Going Green with Telemedicine
Healthcare is one of America's largest industries, centered in hospitals across the country. Unfortunately, most people don't have the luxury of living within walking distance, which leads to most patients driving to see their local doctor. The industry is ever-evolving with more options every day for consumers to choose from. Climate change is harmful to human health with side effects, including malnutrition, disease due to natural disasters, and uncontrolled mass migration. This should raise the industry leaders' attention to make Telemedicine an essential focus in taking the industry to the next step.
We All Can Win
With high-quality healthcare becoming more affordable, it is also becoming more specialized. This causes many small doctors' offices and hospitals to close and more specialized practices to open. This can also inconvenience patients with increased distances to get the care they require. Although not all care can be delivered via Telemedicine, the ones that can offer to save patients time, money, and stress while allowing doctors to schedule out their day better (due to less late patients) and increase revenue. Not only do both parties benefit from the relationship, but even mother nature is allowed to take a deep clean breath since no transportation is needed.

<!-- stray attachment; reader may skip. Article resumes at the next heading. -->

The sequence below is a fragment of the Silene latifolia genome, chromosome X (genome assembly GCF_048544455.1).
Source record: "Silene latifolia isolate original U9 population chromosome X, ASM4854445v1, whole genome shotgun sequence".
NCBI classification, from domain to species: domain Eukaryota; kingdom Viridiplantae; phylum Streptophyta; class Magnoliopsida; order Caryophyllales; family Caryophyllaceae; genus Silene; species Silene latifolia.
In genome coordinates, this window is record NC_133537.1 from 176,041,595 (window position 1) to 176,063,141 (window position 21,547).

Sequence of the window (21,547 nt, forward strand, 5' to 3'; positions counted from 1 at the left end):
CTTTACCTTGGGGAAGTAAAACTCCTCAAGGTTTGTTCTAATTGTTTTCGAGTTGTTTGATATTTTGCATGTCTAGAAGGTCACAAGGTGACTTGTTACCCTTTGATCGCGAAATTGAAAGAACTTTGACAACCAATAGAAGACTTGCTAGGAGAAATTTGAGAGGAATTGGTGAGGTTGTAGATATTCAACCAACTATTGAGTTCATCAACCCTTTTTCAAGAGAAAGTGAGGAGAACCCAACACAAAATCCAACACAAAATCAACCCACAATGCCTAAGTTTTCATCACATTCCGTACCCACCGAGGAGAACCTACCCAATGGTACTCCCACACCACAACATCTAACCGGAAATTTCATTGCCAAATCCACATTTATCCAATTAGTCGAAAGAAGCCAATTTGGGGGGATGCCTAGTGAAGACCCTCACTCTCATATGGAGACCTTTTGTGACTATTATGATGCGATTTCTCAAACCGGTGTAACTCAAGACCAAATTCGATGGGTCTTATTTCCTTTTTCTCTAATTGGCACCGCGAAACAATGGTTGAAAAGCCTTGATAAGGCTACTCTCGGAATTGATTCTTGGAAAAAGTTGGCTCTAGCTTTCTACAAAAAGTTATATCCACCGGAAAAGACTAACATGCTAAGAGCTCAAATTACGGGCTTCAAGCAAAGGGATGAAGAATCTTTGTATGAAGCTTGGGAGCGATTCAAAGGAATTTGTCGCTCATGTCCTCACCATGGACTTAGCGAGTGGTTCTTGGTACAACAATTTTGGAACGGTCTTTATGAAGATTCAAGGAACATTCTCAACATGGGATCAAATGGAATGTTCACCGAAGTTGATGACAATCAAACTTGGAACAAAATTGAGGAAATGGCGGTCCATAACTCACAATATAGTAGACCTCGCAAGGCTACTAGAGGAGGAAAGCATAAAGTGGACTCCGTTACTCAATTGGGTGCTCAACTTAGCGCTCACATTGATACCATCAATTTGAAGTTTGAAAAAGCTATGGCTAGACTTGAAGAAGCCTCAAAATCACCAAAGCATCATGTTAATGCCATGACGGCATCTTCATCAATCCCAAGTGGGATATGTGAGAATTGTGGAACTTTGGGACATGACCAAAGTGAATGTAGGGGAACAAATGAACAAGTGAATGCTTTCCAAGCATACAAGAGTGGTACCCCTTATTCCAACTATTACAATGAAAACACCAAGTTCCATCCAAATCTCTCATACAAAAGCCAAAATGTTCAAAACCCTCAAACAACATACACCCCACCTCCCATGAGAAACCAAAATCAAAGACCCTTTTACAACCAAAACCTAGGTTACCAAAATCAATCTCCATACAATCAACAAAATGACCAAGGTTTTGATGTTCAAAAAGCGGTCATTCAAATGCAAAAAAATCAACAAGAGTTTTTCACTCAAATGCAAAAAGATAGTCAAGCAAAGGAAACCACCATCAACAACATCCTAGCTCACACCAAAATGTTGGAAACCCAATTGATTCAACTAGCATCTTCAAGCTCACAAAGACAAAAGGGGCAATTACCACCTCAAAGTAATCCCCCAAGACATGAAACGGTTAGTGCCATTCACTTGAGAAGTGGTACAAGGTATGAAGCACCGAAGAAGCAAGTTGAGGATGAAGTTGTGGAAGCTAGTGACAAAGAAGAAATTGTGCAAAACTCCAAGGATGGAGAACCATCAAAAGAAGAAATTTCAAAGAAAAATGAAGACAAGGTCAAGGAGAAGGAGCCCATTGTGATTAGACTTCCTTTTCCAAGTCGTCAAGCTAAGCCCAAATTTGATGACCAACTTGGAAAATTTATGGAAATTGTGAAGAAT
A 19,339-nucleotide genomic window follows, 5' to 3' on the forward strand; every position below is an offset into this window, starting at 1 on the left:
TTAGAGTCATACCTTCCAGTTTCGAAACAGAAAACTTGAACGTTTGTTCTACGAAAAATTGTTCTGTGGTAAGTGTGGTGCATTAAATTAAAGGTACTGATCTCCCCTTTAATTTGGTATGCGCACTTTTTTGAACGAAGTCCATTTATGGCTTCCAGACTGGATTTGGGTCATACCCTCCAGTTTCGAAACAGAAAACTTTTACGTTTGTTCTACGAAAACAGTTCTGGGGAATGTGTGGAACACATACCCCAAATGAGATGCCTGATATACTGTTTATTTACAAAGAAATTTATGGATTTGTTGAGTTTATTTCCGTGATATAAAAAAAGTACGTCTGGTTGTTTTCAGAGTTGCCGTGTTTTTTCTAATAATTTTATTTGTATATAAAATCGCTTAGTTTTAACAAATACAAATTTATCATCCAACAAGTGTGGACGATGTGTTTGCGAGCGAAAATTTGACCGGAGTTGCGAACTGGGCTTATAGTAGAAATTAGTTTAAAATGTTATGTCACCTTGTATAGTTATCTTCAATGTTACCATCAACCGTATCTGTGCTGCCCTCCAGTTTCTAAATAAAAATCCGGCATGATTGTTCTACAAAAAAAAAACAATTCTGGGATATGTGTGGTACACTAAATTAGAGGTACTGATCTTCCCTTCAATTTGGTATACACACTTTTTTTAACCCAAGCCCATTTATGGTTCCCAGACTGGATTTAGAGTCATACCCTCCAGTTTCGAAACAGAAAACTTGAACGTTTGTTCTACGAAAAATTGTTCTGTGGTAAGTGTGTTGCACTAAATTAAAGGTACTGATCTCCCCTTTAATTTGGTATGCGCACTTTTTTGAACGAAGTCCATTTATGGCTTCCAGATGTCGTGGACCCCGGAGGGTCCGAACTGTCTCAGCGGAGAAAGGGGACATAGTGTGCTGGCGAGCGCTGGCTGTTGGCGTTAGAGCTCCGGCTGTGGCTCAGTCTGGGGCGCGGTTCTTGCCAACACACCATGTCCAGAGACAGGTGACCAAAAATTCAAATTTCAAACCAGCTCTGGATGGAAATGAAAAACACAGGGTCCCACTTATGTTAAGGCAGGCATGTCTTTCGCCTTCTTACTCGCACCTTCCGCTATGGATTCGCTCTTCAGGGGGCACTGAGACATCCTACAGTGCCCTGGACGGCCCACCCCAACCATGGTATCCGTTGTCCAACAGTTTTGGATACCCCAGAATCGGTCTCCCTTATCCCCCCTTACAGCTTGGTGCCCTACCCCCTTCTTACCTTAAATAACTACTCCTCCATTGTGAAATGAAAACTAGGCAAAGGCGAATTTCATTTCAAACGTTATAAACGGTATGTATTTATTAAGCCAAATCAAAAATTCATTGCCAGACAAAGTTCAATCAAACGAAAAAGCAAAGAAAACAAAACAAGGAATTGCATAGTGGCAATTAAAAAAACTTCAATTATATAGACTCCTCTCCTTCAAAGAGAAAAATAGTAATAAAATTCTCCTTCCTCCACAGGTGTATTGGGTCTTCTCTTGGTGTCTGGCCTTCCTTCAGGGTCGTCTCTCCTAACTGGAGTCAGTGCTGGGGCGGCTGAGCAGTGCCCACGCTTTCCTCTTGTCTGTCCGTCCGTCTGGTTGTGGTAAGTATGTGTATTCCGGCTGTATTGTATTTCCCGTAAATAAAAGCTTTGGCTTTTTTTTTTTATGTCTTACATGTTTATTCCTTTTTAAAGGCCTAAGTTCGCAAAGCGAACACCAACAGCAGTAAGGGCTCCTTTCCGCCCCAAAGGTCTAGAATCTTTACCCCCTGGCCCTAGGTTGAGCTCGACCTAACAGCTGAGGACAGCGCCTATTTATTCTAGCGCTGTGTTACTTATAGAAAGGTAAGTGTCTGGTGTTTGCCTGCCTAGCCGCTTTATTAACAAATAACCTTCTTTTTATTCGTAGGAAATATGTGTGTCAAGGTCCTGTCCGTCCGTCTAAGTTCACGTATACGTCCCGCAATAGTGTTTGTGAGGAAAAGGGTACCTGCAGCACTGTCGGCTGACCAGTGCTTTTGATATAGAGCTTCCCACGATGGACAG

Do Something For You and Mother Nature.
Housing a patient in hospitals and waiting rooms are also not very energy efficient. A study conducted in Germany found that to house one patient in bed used the same energy as two standard modern homes. Telemedicine services allow the doctor to avoid unnecessary hospital admissions, which will enable them to avoid the high energy costs of housing such patients. For illnesses that require a lot of monitoring, Telemedicine shows its strength. Patients who find themselves having to make constant trips to the doctors for simple checkups on infections or illnesses can now do so from the comfort of their own home. Remmie users significantly benefit here. They can visualize and track symptoms with a professional from the comfort of their own home and without having to make the occasional long drive to see a doctor for a visit that might not be needed. It gives the user the freedom to access their healthcare on their schedule, not the 30-minute widow open at the doctor's office. It even offers users the comfort of knowing that you're not only doing something for yourself, but for the world around you.
Editor: Matthew Hobbs